Sunday, November 22, 2015

More Than All the Rest

But Daniel was resolved not to defile himself with the king’s food or wine; so he begged the chief chamberlain to spare him this defilement. Daniel 1:8

When Jesus looked up he saw some wealthy people putting their offerings into the treasury and he noticed a poor widow putting in two small coins. He said, “I tell you truly, this poor widow put in more than all the rest; for those others have all made offerings from their surplus wealth, but she, from her poverty, has offered her whole livelihood.” Luke 21:1-4

Led Zeppelin IV
There's a lady who's sure all that glitters is gold
And she's buying a stairway to heaven.
When she gets there she knows, if the stores are all closed
With a word she can get what she came for.
Ooh, ooh, and she's buying a stairway to heaven.
There's a sign on the wall but she wants to be sure
'Cause you know sometimes words have two meanings.
In a tree by the brook, there's a songbird who sings,
Sometimes all of our thoughts are misgiven.

(“Stairway to Heaven” performed by Led Zeppelin.  Writers: Robert Plant, James Patrick, Kenny Gamble, Leon Huff; Copyright: Flames Of Albion Music Inc., Warner-tamerlane Publishing Corp.)

As we wind up the last week of our liturgical year, we see power and wealth put into their proper place and perspective. It makes me wonder.

When I was in high school, our Catholic Youth Organization sponsored monthly dances with either a live local band or a disk jockey spinning black platters from his record collection.  The chaperons at St. Mary’s in New Monmouth, NJ, use to consider the song “Stairway to Heaven” a ten-minute hug and would limit it to being played only once per dance.  The late Fr. Leon Kaspryzk, our moderator, was a good sport about it but you could see the concern on his face as couples paired off and the first riffs of Page-Plante filled Memorial Hall. 

"Stairway to Heaven" is a song by the English rock band Led Zeppelin. It was composed by guitarist Jimmy Page and vocalist Robert Plant for the band's fourth unnamed studio album, (Led Zeppelin IV 1971). The song was voted #3 in 2000 by VH1 on their list of the 100 Greatest Rock Songs.[1] It was the most requested song on FM radio stations in the United States in the 1970s, despite never having been released as a single.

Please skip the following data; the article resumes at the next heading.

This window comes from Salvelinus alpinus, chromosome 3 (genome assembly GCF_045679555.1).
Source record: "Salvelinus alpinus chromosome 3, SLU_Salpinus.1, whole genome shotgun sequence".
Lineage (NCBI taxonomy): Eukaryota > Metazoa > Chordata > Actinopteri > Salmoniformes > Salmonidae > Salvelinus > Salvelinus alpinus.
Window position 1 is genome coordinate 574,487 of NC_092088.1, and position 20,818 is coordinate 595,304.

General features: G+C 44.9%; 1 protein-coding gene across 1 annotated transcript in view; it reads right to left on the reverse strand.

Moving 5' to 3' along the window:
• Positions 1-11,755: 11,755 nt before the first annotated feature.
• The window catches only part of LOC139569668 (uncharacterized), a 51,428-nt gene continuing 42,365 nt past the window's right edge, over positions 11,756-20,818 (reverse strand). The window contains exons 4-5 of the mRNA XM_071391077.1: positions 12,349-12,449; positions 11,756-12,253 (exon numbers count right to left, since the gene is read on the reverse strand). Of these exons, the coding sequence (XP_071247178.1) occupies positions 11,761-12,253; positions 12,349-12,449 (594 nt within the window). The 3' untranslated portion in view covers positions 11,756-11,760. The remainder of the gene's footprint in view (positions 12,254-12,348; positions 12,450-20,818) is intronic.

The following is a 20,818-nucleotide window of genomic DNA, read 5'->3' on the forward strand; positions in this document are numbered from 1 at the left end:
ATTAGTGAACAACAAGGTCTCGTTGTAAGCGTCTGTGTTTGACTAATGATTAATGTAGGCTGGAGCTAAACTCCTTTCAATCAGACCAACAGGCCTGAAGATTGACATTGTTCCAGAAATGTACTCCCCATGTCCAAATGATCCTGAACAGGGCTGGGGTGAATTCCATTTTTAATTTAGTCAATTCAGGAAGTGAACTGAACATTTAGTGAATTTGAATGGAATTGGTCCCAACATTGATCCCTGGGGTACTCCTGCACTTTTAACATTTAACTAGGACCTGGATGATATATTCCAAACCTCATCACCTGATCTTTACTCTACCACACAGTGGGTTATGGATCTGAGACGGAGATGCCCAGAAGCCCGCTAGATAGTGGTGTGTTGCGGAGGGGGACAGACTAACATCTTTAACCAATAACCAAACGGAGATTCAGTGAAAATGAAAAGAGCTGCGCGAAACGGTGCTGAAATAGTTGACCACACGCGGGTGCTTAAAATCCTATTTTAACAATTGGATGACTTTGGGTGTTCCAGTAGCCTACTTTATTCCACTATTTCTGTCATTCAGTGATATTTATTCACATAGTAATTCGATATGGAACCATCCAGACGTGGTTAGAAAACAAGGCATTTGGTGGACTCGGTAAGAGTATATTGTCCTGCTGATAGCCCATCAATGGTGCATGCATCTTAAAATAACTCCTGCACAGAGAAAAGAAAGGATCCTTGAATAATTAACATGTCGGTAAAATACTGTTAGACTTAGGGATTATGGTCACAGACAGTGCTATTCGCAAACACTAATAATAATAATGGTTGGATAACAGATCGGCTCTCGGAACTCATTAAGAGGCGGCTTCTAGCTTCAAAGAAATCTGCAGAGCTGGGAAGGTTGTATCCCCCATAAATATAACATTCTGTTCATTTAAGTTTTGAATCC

Back in the early 1970’s, we did not concern ourselves with the lyrics – but these might be the best that Page-Plante ever penned.  The lady of this song is clearly misguided about heaven.  She has none of the wisdom of the poor widow from Luke’s Good News who knows that you get into heaven by giving away your time, talents and treasures.  Yet, the lyrics speak of a person who thinks she can buy her way in with money or charm.  With a word she thinks she can get what she came for…NOT.

Yes…sometimes all of our human thoughts are misgiven.  We must turn over our thoughts to those that would go through the mind of Jesus and be guided by the wisdom of the Holy Spirit not the wisdom of Fidelity Investments or Bank of America or Wells Fargo.

Just like the poor widow passed the money test, the men in the Hebrew Bible passed the food test.  The bread, meat, and wine offered by Ashpenaz, the chief chamberlain of King of the Gentiles, were unclean because they might have been offered to idols; and the meat may not have been drained of blood, as Jewish dietary law required.  But Daniel and his companions refused to be forced to eat forbidden foods in contempt of their religion.

On Thursday, we all face the beginning of our annual food test.  Then Friday, open season on credit limits begins with the proverbial Black Friday ritual of shopping for Christmas gifts. 

Do not let the false gods of Safeway and Giant or Butterball or Nabisco force you to defile yourself on Thanksgiving.  Cook enough to share with others you invite to your table.  Give away a portion of what you have for Thanksgiving. 

As the “shopping season” begins, resolve to mark the beginning of the new Liturgical Year with good works and almsgiving rather than lust, gluttony, greed and envy. It makes me wonder if we are up to the test of Daniel and the poor widow. It makes me wonder. 

There are two paths we can go by…but in the long run, there’s still time to change the road we are on. 

1 comment:

Eccesiastes said...

Did God give us Black Friday to see if we would pass the test?